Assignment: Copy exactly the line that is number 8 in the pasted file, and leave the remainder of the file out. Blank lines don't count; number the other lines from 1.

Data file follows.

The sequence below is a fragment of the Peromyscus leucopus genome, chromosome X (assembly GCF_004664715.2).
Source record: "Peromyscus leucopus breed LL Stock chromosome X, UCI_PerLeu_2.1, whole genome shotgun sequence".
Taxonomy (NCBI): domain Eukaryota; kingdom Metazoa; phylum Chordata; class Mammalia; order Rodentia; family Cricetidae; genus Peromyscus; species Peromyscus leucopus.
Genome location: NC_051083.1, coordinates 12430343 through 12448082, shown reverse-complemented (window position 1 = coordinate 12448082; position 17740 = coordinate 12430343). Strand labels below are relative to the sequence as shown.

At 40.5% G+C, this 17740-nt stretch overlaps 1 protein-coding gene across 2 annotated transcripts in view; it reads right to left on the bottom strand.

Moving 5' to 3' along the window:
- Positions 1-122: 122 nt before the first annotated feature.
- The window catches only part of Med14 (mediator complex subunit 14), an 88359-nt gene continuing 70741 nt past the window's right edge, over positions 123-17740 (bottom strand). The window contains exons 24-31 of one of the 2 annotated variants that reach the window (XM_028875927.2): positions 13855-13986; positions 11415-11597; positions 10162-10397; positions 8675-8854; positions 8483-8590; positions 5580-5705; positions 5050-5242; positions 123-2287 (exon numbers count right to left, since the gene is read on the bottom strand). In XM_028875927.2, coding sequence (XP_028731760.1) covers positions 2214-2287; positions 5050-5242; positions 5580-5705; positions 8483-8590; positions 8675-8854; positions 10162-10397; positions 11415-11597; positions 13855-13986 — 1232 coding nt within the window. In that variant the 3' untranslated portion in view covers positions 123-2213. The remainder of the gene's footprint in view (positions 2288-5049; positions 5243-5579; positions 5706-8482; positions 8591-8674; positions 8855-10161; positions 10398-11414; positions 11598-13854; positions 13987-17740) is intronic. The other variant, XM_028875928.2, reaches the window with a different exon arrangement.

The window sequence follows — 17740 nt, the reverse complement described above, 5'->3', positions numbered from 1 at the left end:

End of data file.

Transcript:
- The window catches only part of Med14 (mediator complex subunit 14), an 88359-nt gene continuing 70741 nt past the window's right edge, over positions 123-17740 (bottom strand). The window contains exons 24-31 of one of the 2 annotated variants that reach the window (XM_028875927.2): positions 13855-13986; positions 11415-11597; positions 10162-10397; positions 8675-8854; positions 8483-8590; positions 5580-5705; positions 5050-5242; positions 123-2287 (exon numbers count right to left, since the gene is read on the bottom strand). In XM_028875927.2, coding sequence (XP_028731760.1) covers positions 2214-2287; positions 5050-5242; positions 5580-5705; positions 8483-8590; positions 8675-8854; positions 10162-10397; positions 11415-11597; positions 13855-13986 — 1232 coding nt within the window. In that variant the 3' untranslated portion in view covers positions 123-2213. The remainder of the gene's footprint in view (positions 2288-5049; positions 5243-5579; positions 5706-8482; positions 8591-8674; positions 8855-10161; positions 10398-11414; positions 11598-13854; positions 13987-17740) is intronic. The other variant, XM_028875928.2, reaches the window with a different exon arrangement.